Visitors to a popular 90-mile section of the Rogue River now have access to a waterproof flip-map that details boat ramps, riffle names and other features of the Rogue Valley's signature stream.
The long-awaited Rogue River Water Trail map chronicles the middle and upper river stretches from Cole Rivers Hatchery downstream to a mile past Grave Creek at the start of the Rogue's Wild and Scenic Section.
Made of waterproof paper, the map costs $6 and is available at chambers of commerce, visitor centers and some river liveries in Jackson and Josephine counties.
Thousands of locals and tourists float, fish or otherwise play in the Rogue year-round, including a vastly popular summer rafting season that stretches over every mile detailed on the map.
So many people use this stretch of the river," says Carolyn Hill, chief executive officer of the Medford-based Southern Oregon Visitors Association, which oversaw the map's creation. "We'll see how popular it is."
The map includes everything from public-access points to the names and difficulty ratings of rapids, float lengths and bathroom locations. It denotes heavy-use sections and color-codes land ownerships along the river so drifters can find public lands to stop and picnic or camp. The map also sports the names of various riverside parks and photographs of what the ramps look like so floaters know what to look for.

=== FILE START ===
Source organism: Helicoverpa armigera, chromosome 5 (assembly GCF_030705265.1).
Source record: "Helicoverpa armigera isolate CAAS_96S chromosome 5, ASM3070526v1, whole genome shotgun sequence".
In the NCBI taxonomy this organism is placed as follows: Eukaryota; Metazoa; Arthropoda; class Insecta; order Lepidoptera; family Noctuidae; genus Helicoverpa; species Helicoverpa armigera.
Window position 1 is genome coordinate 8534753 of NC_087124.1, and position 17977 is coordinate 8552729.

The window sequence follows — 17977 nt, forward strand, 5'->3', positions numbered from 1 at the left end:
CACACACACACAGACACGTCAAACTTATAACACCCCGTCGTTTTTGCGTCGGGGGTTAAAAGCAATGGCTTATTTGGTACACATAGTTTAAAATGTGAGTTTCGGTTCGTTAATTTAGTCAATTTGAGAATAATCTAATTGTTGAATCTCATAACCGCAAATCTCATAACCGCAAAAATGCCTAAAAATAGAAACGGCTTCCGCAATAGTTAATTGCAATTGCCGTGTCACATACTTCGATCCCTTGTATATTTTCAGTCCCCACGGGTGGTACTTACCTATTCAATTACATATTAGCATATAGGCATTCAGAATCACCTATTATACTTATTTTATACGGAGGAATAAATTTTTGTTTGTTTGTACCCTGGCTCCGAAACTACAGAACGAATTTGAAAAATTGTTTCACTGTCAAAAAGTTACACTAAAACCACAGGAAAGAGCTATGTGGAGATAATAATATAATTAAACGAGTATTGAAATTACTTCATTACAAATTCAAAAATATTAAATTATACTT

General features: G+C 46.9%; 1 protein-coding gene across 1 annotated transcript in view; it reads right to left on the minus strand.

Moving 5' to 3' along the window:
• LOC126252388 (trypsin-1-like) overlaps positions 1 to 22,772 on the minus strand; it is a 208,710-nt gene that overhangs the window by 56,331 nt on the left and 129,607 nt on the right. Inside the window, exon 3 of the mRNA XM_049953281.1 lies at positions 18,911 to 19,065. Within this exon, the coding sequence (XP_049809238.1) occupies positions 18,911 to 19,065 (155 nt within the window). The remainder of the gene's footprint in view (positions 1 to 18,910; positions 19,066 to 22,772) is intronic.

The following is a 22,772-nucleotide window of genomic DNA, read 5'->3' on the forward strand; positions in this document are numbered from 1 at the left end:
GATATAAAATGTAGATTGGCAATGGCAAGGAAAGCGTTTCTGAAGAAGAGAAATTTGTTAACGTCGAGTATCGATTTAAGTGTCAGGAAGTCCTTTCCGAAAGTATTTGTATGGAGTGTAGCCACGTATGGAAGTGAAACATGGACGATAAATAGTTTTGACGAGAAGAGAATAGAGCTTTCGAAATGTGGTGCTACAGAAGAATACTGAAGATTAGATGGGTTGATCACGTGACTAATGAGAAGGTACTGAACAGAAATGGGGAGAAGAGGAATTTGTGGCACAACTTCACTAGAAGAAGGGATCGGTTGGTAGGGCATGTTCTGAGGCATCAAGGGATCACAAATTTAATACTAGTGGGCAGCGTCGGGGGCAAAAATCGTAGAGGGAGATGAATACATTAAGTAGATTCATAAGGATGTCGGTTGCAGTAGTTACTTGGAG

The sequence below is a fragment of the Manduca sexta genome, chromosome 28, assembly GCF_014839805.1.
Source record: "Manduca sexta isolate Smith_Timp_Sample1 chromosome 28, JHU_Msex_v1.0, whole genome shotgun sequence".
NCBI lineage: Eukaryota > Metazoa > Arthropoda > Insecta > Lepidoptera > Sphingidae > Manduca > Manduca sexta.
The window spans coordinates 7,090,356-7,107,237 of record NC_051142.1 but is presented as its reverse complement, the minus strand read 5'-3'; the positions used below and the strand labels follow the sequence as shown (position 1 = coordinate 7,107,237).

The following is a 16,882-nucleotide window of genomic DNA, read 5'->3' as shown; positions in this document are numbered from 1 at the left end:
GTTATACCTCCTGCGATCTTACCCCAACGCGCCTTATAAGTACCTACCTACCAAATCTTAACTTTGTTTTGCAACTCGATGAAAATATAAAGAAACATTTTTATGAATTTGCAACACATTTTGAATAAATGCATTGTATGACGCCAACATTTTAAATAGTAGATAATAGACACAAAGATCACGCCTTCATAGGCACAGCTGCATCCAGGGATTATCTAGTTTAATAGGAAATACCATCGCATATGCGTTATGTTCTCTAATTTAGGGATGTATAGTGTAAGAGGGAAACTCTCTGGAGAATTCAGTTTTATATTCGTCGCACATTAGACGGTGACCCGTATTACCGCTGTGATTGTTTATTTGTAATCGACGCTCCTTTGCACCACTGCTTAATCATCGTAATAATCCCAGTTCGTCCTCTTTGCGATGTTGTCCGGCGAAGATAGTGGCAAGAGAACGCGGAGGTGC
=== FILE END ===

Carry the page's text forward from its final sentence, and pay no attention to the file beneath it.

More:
Some riffles contain two names, such as a chute downstream of Dodge Bridge commonly called Horseshoe Falls because of its appearance, but the guide lists it as Jackson Falls Rapid.
The names and rapid-ratings were put together by a collage of state, county and federal river managers as well as long-time river guides, says Alexandra Phillips, water trails coordinator for Oregon Parks & Recreation Department.
"There is no official list of riffles and rapids and no official ratings," Phillips says. "Basically, we took what we could from what already exists."
The guide lists a few prominent fishing holes, such as the upper Rogue's Slide Hole, but it does not give away any angling secrets, Phillips says.
It's a trail map and not a guide, so it does not provide details on how to navigate rapids, in part because rivers are so dynamic, she says.
The map cost about $7,500 to put together, and it includes advertisements on the last three pages to help divert costs, Hill says.
Hill says organizers hope to get input about other features for future reprints.
Previous water-trails maps have been produced for the Sandy and Willamette rivers.
The Rogue map was designed by Jeffery Jones Advertising and Marketing in Ashland and printed by Ram Offset Lithographers of White City.
Copies can be purchased at the Medford Visitors Center near the Harry & David store in south Medford, at the Grants Pass/Josephine County Chamber and Visitor Center, Grants Pass Downtown Welcome Center, Orange Torpedo Trips, Rogue Wilderness Adventures and Morrison's Rogue River Lodge.
Reach reporter Mark Freeman at 541-776-4470 or firstname.lastname@example.org.